Gary Powers wakes up every day in a museum. Located in New York, his home is host to the National Roller Derby Hall of Fame and Museum, which opened in 2004 and is perhaps the largest collection of original roller derby memorabilia out there.
His collection consists of about 5,000 jerseys, skates, pennants, media, programs and more, which he shares with fans by appointment.
Powers built his first campaign, the Roller Derby Foundation, in late 2000, and launched its eponymous eBay Store two years later as a way to give back to the sport's legendary skaters who provided hope to millions of fans around the world through their athleticism and courage.
And he should know. In 1969, when Powers was three weeks away from being 12 years old, his father died from a heart attack, leaving the young man with a broken heart and a downward spiral into a deep depression. It was the weekly roller derby broadcasts on television that helped him find hope again.
"From the moment I first saw those amazing athletes whizzing 'round the curved skating surface on TV, the color and excitement of the game, the competition and theatricality of it all, I was immediately hooked," Powers says.
In many ways, both simple and profound, roller derby was about hope and fighting for a better life
Roller derby captivates and inspires
Every week, Powers watched teams like the Philadelphia Warriors and San Francisco Bay Bombers whir around the rink in what he says was an emotional tug-of-war, fight-to-the finish competition.
There was a good-versus-evil component, which Chicago entrepreneur Leo Seltzer had captured to transform the game into the Transcontinental Roller Derby in 1935, Powers says. Sportswriter Damon Runyon helped the game evolve further when he noted fans' reactions to bodily contact on the rink.
In short, Powers believes fans across the globe, some broken and battered by life's various obstacles, found an outlet in these performances.
"In many ways, both simple and profound, roller derby was about hope and fighting for a better life," Powers says.
For a season in time, the sport had the nation captivated. Skaters like Midge "Toughie" Brasuhn, Gerry Murray, Johnnie Rosasco, Ann Calvello and several more were inducted into the first Roller Derby Hall of Fame between 1952 and 1973. From then on, the sport had its own tug-of-war to stay alive during the final decades of the 20th century, but fans remained hopeful.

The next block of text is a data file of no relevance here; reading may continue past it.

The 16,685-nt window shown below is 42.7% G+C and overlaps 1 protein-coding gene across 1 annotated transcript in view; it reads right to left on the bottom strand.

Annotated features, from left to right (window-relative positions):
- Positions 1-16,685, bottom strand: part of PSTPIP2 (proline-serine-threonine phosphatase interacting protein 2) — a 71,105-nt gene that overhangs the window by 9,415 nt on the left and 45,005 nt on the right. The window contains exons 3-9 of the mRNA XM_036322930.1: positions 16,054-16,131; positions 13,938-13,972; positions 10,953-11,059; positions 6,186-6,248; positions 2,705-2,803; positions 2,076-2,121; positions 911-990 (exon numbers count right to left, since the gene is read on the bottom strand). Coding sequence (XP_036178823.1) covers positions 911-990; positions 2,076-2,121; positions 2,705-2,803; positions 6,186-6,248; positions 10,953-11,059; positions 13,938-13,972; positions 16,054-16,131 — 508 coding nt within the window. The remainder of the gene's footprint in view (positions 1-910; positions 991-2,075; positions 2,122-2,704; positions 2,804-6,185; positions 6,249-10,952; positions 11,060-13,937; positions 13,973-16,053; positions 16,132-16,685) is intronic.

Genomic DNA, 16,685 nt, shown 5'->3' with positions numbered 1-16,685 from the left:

Powers dreamed of being a skater in the roller derby himself. As a teen, he worked on his speed skating and form.
"It's all I thought about, until one day at a live game I saw a female skater get hurt," Powers says.
He went to visit her in the hospital, and it was then he finally realized he, too, could risk severe injury as a skater. Regardless of whether he'd still pursue his dream, the roller derby sport had ended by the time he graduated high school.
eBay has helped me connect to people all around the world. Over the past 13 years we have assisted numerous former skaters in a variety of ways
In 1997, Powers was rattled by the death of former skater Joanie Weston. At the time, the World Wide Web was only a few years old, but Powers says he used it to connect with other fans dealing with the loss of the "legendary skater" and to find the whereabouts of the rest of the teams.
Giving hope to childhood heroes
This connection and support led Powers to form fundraisers benefitting those early skaters and allowing fans to meet their childhood heroes. By selling memorabilia through the Roller Derby Foundation store on eBay, Powers raises funds to assist the former skaters who are now in their sixties to eighties and have "fallen on hard times," Powers says. He provides them with cash grants, phone cards, plane tickets and more.
Whatever it takes to help improve their quality of life, he adds.
"eBay has helped me connect to people all around the world," the eBay seller notes. "Over the past 13 years we have assisted numerous former skaters in a variety of ways."
Powers has also hosted parties across the U.S., allowing fans an opportunity to express the impact those skaters had on their lives, and giving the skaters a chance to relive the glory days of their youth, he reports.
Since his passion for the sport rekindled in 1997, Powers has formed friendships with many of his roller heroes. He continues to keep the history alive and raise funds by selling mid-century programs, magazines, DVD broadcasts of the sport and other paraphernalia.
Today, roller derby continues to make scuff marks on rinks across the country, but it's those first skaters and mid-century fans who laid the foundation and left a trail of grateful devotees.
Visit the Roller Derby Foundation eBay Store.